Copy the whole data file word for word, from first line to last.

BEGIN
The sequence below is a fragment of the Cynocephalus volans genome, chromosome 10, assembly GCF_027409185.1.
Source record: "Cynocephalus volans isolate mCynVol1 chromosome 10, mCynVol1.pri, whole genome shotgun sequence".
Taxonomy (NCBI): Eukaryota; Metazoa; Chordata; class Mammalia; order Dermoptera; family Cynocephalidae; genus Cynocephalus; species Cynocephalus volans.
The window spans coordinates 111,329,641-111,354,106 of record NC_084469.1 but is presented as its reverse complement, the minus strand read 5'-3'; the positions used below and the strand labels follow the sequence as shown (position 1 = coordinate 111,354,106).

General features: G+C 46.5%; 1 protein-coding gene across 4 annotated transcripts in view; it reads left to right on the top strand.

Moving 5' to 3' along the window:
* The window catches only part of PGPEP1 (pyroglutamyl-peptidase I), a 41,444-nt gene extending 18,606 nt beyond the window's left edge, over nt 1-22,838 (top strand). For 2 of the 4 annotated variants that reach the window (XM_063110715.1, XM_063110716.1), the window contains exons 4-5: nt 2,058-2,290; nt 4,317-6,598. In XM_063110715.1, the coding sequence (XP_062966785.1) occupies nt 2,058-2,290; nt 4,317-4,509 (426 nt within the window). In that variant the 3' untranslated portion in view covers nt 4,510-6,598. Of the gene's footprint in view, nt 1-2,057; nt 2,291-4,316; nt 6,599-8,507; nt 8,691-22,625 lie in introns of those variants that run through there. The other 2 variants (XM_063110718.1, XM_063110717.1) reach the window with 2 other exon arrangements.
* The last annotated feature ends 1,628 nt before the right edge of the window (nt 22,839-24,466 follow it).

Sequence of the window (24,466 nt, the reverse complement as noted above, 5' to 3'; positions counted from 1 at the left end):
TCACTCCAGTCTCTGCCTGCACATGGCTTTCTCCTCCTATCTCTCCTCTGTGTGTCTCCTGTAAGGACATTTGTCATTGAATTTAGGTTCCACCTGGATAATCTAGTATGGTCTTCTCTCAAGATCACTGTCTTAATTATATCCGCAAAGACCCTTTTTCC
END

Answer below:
The sequence below is a fragment of the Cynocephalus volans genome, chromosome 10, assembly GCF_027409185.1.
Source record: "Cynocephalus volans isolate mCynVol1 chromosome 10, mCynVol1.pri, whole genome shotgun sequence".
Taxonomy (NCBI): Eukaryota; Metazoa; Chordata; class Mammalia; order Dermoptera; family Cynocephalidae; genus Cynocephalus; species Cynocephalus volans.
The window spans coordinates 111,329,641-111,354,106 of record NC_084469.1 but is presented as its reverse complement, the minus strand read 5'-3'; the positions used below and the strand labels follow the sequence as shown (position 1 = coordinate 111,354,106).

General features: G+C 46.5%; 1 protein-coding gene across 4 annotated transcripts in view; it reads left to right on the top strand.

Moving 5' to 3' along the window:
* The window catches only part of PGPEP1 (pyroglutamyl-peptidase I), a 41,444-nt gene extending 18,606 nt beyond the window's left edge, over nt 1-22,838 (top strand). For 2 of the 4 annotated variants that reach the window (XM_063110715.1, XM_063110716.1), the window contains exons 4-5: nt 2,058-2,290; nt 4,317-6,598. In XM_063110715.1, the coding sequence (XP_062966785.1) occupies nt 2,058-2,290; nt 4,317-4,509 (426 nt within the window). In that variant the 3' untranslated portion in view covers nt 4,510-6,598. Of the gene's footprint in view, nt 1-2,057; nt 2,291-4,316; nt 6,599-8,507; nt 8,691-22,625 lie in introns of those variants that run through there. The other 2 variants (XM_063110718.1, XM_063110717.1) reach the window with 2 other exon arrangements.
* The last annotated feature ends 1,628 nt before the right edge of the window (nt 22,839-24,466 follow it).

Sequence of the window (24,466 nt, the reverse complement as noted above, 5' to 3'; positions counted from 1 at the left end):
TCACTCCAGTCTCTGCCTGCACATGGCTTTCTCCTCCTATCTCTCCTCTGTGTGTCTCCTGTAAGGACATTTGTCATTGAATTTAGGTTCCACCTGGATAATCTAGTATGGTCTTCTCTCAAGATCACTGTCTTAATTATATCCGCAAAGACCCTTTTTCC